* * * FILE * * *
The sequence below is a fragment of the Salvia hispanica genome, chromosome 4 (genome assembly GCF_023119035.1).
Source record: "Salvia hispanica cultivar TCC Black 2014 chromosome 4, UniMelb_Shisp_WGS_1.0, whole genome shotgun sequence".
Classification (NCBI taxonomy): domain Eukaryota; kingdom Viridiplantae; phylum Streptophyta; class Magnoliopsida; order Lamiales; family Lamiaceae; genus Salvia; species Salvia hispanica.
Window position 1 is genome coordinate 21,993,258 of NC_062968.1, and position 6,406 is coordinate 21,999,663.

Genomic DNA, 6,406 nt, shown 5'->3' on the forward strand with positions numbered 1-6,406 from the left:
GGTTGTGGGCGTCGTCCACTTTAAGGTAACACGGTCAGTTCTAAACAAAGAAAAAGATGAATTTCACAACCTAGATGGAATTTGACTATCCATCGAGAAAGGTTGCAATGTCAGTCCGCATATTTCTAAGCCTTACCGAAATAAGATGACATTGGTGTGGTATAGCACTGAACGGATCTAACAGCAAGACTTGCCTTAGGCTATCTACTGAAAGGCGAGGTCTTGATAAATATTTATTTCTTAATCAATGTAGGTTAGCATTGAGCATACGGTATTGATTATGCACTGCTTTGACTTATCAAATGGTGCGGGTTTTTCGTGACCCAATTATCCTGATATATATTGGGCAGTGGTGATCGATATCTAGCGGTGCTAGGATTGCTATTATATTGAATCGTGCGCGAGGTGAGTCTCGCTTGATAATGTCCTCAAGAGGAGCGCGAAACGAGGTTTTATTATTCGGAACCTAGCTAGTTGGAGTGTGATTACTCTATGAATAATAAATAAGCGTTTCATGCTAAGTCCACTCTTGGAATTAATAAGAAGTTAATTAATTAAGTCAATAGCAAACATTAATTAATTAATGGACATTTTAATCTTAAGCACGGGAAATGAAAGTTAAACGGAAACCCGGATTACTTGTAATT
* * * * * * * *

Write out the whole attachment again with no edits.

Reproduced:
The sequence below is a fragment of the Salvia hispanica genome, chromosome 4 (genome assembly GCF_023119035.1).
Source record: "Salvia hispanica cultivar TCC Black 2014 chromosome 4, UniMelb_Shisp_WGS_1.0, whole genome shotgun sequence".
Classification (NCBI taxonomy): domain Eukaryota; kingdom Viridiplantae; phylum Streptophyta; class Magnoliopsida; order Lamiales; family Lamiaceae; genus Salvia; species Salvia hispanica.
Window position 1 is genome coordinate 21,993,258 of NC_062968.1, and position 6,406 is coordinate 21,999,663.

Genomic DNA, 6,406 nt, shown 5'->3' on the forward strand with positions numbered 1-6,406 from the left:
GGTTGTGGGCGTCGTCCACTTTAAGGTAACACGGTCAGTTCTAAACAAAGAAAAAGATGAATTTCACAACCTAGATGGAATTTGACTATCCATCGAGAAAGGTTGCAATGTCAGTCCGCATATTTCTAAGCCTTACCGAAATAAGATGACATTGGTGTGGTATAGCACTGAACGGATCTAACAGCAAGACTTGCCTTAGGCTATCTACTGAAAGGCGAGGTCTTGATAAATATTTATTTCTTAATCAATGTAGGTTAGCATTGAGCATACGGTATTGATTATGCACTGCTTTGACTTATCAAATGGTGCGGGTTTTTCGTGACCCAATTATCCTGATATATATTGGGCAGTGGTGATCGATATCTAGCGGTGCTAGGATTGCTATTATATTGAATCGTGCGCGAGGTGAGTCTCGCTTGATAATGTCCTCAAGAGGAGCGCGAAACGAGGTTTTATTATTCGGAACCTAGCTAGTTGGAGTGTGATTACTCTATGAATAATAAATAAGCGTTTCATGCTAAGTCCACTCTTGGAATTAATAAGAAGTTAATTAATTAAGTCAATAGCAAACATTAATTAATTAATGGACATTTTAATCTTAAGCACGGGAAATGAAAGTTAAACGGAAACCCGGATTACTTGTAATT